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Used but might be OK?

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I’ve dealt with my share of disorganized yachts jammed packed with broken bits and pieces,  labeled as “USED BUT MIGHT BE O.K. Reorganizing chaotic spares inventories and disposing defunct parts is a labor intensive burden few people bother with or have the time to do.

Up to date equipment lists, contact lists and spare inventories that are stowed correctly save time, money and stress when breakdowns occur. On more than one occasion I’ve disposed of expensive parts because of corrosion and poor storage methods. Overcoming delays associated with material lead times, shipping costs, customs and the ad hoc repairs required to bypass system failures can be very unpleasant, nobody wants to be hanging upside-down in the sewage tank at 0300 hours on Sunday night.

Canceling a charter because the HVAC system failed, with no hope of repair parts being available for two weeks is a very realistic scenario. Domestic systems work the hardest on any yacht and are the least well maintained: ask your engineer when was the last time he cleaned the return air filters on all the air handlers or changed over the black water pumps?

Proper maintenance and system change over routines diminishes the potential for failure and assures standby equipment receives shut down maintenance. Spares inventories and correct tooling assures material resources are sufficient for maintenance and repair work to occur. Skilled engineers are skilled managers.

Disorganized parts inventories and poorly stowed parts amplify problems when people don’t know if the required spares are onboard or not? Ordering new parts is never straight forward; material lead times, shipping costs, customs and agent fees and design obsolescence complicate the repair process and introduce problems outside your control.

Why people like to keep broken and suspect parts onboard is beyond me, if a component has failed or has become scrap only two choices exist:

a)      Rebuild, place on inventory and stow

b)      Dispose of the item correctly and purchase replacement as needed

The practice of keeping every used and broken piece of equipment or fragment of old material consumes valuable storage space, clutters work areas and contributes to trips, falls and other hazards.

Keeping a broken heating element, circuit breaker or worn pump impeller is the equivalent of holding onto a blown fuse or broken light bulb.

Vital machinery systems have built in redundancy that enables marine engineers to bring standby equipment online (assuming equipment is functional), whereas domestic systems such as HVAC air handler units have no back devices. Nevertheless devices such as HVAC air handler units come in two or three sizes that often share components and knowing the size and design of equipment clarifies what spares are necessary.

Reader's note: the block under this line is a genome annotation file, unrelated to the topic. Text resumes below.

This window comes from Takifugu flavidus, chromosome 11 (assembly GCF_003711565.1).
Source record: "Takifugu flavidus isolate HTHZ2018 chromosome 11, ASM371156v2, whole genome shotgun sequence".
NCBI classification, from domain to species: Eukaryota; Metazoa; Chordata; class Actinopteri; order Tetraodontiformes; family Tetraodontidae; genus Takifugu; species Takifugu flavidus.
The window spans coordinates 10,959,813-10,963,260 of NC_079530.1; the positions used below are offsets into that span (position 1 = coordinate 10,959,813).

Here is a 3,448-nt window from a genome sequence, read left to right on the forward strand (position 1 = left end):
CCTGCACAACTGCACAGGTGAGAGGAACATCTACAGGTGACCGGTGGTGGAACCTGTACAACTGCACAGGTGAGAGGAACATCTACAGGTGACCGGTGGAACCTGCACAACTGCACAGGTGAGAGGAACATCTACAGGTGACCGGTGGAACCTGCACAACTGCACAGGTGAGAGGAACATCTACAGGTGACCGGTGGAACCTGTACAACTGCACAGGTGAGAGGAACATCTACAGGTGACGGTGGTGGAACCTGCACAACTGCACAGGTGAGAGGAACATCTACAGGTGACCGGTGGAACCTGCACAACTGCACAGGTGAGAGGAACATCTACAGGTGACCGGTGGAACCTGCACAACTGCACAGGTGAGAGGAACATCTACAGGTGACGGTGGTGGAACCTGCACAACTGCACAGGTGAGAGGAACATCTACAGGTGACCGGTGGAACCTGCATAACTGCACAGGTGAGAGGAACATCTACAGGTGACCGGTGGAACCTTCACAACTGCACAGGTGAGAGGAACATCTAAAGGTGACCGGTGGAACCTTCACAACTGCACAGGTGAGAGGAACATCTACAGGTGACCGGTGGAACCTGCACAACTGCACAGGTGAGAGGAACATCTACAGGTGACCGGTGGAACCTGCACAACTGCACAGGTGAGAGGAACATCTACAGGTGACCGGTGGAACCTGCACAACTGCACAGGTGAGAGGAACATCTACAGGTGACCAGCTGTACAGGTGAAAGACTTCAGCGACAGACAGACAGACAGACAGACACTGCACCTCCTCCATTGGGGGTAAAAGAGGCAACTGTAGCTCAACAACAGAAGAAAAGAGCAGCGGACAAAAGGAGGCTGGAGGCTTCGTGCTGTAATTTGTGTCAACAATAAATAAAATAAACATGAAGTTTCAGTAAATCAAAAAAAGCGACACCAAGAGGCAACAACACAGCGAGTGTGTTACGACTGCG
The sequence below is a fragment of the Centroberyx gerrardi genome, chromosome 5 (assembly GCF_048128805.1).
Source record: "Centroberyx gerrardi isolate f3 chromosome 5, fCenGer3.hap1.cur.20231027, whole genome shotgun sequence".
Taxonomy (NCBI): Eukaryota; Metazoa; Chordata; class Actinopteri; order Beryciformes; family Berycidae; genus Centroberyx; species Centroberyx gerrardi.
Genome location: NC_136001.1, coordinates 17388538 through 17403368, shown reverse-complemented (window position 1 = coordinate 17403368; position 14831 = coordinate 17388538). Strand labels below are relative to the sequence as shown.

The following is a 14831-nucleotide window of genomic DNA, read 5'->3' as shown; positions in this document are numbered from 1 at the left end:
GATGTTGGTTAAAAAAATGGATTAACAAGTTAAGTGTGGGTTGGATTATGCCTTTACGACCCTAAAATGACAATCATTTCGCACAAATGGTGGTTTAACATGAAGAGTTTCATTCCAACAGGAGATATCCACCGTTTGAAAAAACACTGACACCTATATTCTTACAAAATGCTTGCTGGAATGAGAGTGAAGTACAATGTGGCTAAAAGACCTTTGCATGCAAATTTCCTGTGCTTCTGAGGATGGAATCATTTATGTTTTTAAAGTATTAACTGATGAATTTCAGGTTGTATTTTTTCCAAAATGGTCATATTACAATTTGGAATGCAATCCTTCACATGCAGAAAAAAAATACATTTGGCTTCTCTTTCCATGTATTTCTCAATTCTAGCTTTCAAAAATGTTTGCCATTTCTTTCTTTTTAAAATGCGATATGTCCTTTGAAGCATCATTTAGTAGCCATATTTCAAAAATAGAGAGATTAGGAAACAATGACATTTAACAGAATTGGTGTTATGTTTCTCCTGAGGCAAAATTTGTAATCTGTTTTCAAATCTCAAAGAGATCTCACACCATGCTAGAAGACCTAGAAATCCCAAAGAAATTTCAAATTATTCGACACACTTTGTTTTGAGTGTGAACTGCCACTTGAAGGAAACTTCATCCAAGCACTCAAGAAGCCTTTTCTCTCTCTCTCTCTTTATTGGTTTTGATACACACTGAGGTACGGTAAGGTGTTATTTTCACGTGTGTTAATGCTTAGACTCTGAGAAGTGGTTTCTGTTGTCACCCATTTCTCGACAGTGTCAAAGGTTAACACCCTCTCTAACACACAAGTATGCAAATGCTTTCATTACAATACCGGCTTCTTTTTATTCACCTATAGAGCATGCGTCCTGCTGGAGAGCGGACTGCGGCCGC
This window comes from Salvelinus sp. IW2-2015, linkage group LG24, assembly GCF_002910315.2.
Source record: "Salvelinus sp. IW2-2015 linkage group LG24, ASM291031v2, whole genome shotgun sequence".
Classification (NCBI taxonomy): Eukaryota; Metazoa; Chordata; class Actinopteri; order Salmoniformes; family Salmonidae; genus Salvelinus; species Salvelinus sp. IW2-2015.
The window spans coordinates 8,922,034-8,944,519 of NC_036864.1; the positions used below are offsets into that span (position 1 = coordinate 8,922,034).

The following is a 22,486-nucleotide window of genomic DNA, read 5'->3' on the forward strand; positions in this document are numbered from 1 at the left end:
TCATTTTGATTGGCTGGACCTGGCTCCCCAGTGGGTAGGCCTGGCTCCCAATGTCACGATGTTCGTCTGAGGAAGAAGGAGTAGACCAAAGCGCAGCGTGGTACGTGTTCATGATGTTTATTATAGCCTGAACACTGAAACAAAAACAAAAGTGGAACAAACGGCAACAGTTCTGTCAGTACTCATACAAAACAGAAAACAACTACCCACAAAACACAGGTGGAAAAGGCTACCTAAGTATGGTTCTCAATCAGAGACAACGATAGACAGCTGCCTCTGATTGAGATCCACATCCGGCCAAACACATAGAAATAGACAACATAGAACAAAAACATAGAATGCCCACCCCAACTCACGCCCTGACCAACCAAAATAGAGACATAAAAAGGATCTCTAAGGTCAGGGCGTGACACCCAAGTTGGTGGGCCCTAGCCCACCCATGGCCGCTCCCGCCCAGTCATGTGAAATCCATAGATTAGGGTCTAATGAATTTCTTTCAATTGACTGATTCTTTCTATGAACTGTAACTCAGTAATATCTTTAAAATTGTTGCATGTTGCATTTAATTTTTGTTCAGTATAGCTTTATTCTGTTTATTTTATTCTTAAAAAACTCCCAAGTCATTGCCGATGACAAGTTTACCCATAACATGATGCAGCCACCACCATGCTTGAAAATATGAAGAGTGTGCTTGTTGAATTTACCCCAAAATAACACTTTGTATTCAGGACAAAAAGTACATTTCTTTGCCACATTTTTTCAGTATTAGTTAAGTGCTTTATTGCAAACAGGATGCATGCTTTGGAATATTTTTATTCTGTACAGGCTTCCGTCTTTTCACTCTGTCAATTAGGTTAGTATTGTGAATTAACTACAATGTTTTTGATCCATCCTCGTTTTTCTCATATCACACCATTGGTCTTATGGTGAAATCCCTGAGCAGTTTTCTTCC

For example:  HVAC air handler unit spares

·          Chilled water supply flexible hose connection and clamps

·          Climate control panel

·          Fan motor

·          Fan speed control panel and starting capacitors

·          Fan unit

·          Return air filter

·          Return air sensor

·          Water control valve

·          Water isolation valve

Intelligent use of space and correctly preserving parts and using sealable boxes or making purpose built shelves is prudent when you consider the cost and significance of emergency spares. Having the right spare at the right time always looks professional.

Service kits save space, but do require time to install consequently having complete pumps, motors, valves and so forth does make the most sense provided there adequate space for such items. New build projects give crew an opportunity to review system specifications and make sensible equipment selections to standardize specific pieces of equipment. Sticking to a specific manufacture, model and size is an effective way to reduce the number and type of spares needed. Obviously system functionality is priority; nevertheless it is possible to have the exact same pumps be used on the HVAC Chiller Plant on the sea water condenser circuit and the chilled water circuit, thereby reducing the type and quantity of spares required to repair this machinery system.

Lighting systems can very easily be standardized; bulbs, fixtures, cable connections, switches, controls makes and models can be streamlined and again reduce the make, model and quantities needed to effectively cover repair and maintenance needs.

 


I can remember being in the south pacific and a starter went out on this yacht. Thought he had a spare but turned out to be three broken starters. Thank God he kept them onboard as I was able to make one good one out of three!
Posted by: Captain Paul at 01/09/2010 00:41


Imagine the time you would have saved if the spare starter was already repaired and ready to go. Maintaining the correct vital, consumable spare is as important as the maintenance and breakdown work process. Ships spares should also be proportional to the vessels cruising area, if you tie to the dock and only do short voyages along the milk run you don’t need as many spares as more isolated voyages.
Posted by: Dean at 01/09/2010 06:31


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